Martin Luther, in his day, saw a church that had strayed from the Biblical framework, adding man-made conventions to what God intended and it pained him to see it keeping the masses from The Gospel, and from Jesus. He spoke out. He criticized the Church for these practices and became very vocal and eventually even lead a reformation of Christians who felt they could no longer find God in the Church, so they left to find God.

I, for one, am glad that Martin Luther had such courage. I wonder if we need another one just like him today? Or maybe we just need a safe place, a neutral ground, to speak honestly and openly about our flaws and admit that some things in the traditional church really are broken.

I confess I struggle with this. I struggle with how to lovingly express these ideas and how to reconcile these thoughts in my own head.

Let the dialog begin…


Friday, June 08, 2007


[Subversive Underground] Presents:
The Non-Con 2008 -
"A Conference for people who never want to attend another conference again."


A two day conference in March of 2008
with facilitators:
*JACKIE PULLINGER (Missionary and author of "Chasing The Dragon")
*DAVID RUIS (Songwriter and author of "The Justice God Is Seeking")

*An intentionally small gathering of 100 people who are curious about living out their faith outside their comfort zone.
*A time for serving the poor in the community together.
*A dialog-driven, interactive discussion with front-line practitioners of Justice and Mercy.
*Shared meals.
*Simple worship with one guitar in the center of our circle.
*Time for Artistic expression and interaction.

WHY "Non-Con"?
*The aim is to create something unlike any previous conference experience. We want this to be small, hype-free, intentional and interactive where everyone who attends is free to speak, to minister and to become involved with our leaders, and others.


Wednesday, June 06, 2007


This makes my heart beat faster! It's an awesome look at the House Church Movement around the world. What I love is that this movement is not built on a person's book or because of a personality or a celebrity leader, it is built on the individual calling of each person who has heard the voice of the Holy Spirit to leave the traditional structure of church in order to really "Be" the Church.

Love it!

Tuesday, June 05, 2007


Poverty in America has once again become a hot topic these days. That's probably because the election campaigns are all in full swing now, I suppose.

As I hear what people are saying about poverty in America, I always have to mention that, although poverty in our country may not be as "severe" as what we see in Africa or India, etc., it is not any less poverty.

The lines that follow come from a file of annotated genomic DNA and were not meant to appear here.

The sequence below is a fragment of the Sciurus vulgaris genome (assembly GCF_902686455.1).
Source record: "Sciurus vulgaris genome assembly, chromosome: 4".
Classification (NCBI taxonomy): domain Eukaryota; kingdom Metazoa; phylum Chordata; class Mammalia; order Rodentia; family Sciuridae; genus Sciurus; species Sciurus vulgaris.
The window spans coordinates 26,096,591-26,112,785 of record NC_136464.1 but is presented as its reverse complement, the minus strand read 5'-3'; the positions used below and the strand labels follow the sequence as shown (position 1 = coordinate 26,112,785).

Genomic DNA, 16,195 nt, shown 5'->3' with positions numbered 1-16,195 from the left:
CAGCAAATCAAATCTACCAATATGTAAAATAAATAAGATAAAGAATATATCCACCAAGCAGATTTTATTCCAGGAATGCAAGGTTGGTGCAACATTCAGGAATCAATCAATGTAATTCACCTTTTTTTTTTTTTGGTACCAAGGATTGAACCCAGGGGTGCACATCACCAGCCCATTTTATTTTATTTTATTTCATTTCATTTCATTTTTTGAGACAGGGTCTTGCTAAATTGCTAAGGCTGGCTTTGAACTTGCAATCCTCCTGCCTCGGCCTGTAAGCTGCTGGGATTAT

For example, if you were to give air conditioning or color television to one of those families living in a cardboard box in the Sudan, would they cease being poor? Of course not. And families in America with color tvs and air conditioning are no less poor because of their level of comfort. They are still poor. And they are "Our Poor".

I belive that there is a Biblical difference between how we are called to serve the poor in other countries and "our poor". The poor in India, Mexico, Ethiopa, etc. are seriously, desperately poor. No one argues that. This is why I've served on the board for groups like Arms of Love (, a ministry that builds orphanages in the poorest nations of the world to provide homes for street children who live in the city dumps and are forced into prostitution, etc.
So, please, let's be clear; I'm not saying don't help the poor who are "out there".

But the poor in your city, in my city, down the street from me, they are "our poor", and what we're called to do, Biblically, is something about it. Not to solve poverty. Not to cure it. Not to erase poverty forever, but to do what we can to help a few, in the name of Jesus and with the compassion of Jesus.

Actually, as I've said before, the point of serving the poor is not to "cure" or "solve" poverty, but to befriend people who are in need and to learn to love and serve them as we would serve and love Jesus. We are the one's who are most changed in that relationship, by the way.

The quote from Jesus in Matthew about "the poor you will always have with you" was Jesus referencing Deuteronomy 15:7-11. You should seriously read this passage. The point is that God, the Father, is commanding the Jews to not have a hard-heart or a closed fist towards the poor, the stranger, etc., but to give generously, freely to the poor among them. At the end of the passage, God say, "There will always be poor people in the land. Therefore I command you to be openhanded toward your brothers and toward the poor and needy in your land."

That's what Jesus means when he says what he does in Matthew.